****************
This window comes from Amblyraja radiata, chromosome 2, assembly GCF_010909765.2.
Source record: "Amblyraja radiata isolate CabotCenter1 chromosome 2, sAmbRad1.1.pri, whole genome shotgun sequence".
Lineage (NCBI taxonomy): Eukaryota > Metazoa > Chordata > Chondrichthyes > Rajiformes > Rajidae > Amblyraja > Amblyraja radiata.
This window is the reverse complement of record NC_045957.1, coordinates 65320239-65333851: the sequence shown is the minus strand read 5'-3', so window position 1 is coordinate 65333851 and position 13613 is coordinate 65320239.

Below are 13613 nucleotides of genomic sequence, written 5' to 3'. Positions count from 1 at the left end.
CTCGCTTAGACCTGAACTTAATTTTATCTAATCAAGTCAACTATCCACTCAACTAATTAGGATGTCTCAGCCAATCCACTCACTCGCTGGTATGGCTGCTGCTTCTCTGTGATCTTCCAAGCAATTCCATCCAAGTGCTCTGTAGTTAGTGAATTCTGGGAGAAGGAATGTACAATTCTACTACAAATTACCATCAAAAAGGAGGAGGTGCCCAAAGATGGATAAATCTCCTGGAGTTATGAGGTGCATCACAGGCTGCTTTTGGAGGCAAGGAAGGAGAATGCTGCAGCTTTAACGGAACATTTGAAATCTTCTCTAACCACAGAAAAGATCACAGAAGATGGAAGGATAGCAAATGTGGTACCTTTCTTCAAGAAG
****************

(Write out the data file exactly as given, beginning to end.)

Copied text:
This window comes from Amblyraja radiata, chromosome 2, assembly GCF_010909765.2.
Source record: "Amblyraja radiata isolate CabotCenter1 chromosome 2, sAmbRad1.1.pri, whole genome shotgun sequence".
Lineage (NCBI taxonomy): Eukaryota > Metazoa > Chordata > Chondrichthyes > Rajiformes > Rajidae > Amblyraja > Amblyraja radiata.
This window is the reverse complement of record NC_045957.1, coordinates 65320239-65333851: the sequence shown is the minus strand read 5'-3', so window position 1 is coordinate 65333851 and position 13613 is coordinate 65320239.

Below are 13613 nucleotides of genomic sequence, written 5' to 3'. Positions count from 1 at the left end.
CTCGCTTAGACCTGAACTTAATTTTATCTAATCAAGTCAACTATCCACTCAACTAATTAGGATGTCTCAGCCAATCCACTCACTCGCTGGTATGGCTGCTGCTTCTCTGTGATCTTCCAAGCAATTCCATCCAAGTGCTCTGTAGTTAGTGAATTCTGGGAGAAGGAATGTACAATTCTACTACAAATTACCATCAAAAAGGAGGAGGTGCCCAAAGATGGATAAATCTCCTGGAGTTATGAGGTGCATCACAGGCTGCTTTTGGAGGCAAGGAAGGAGAATGCTGCAGCTTTAACGGAACATTTGAAATCTTCTCTAACCACAGAAAAGATCACAGAAGATGGAAGGATAGCAAATGTGGTACCTTTCTTCAAGAAG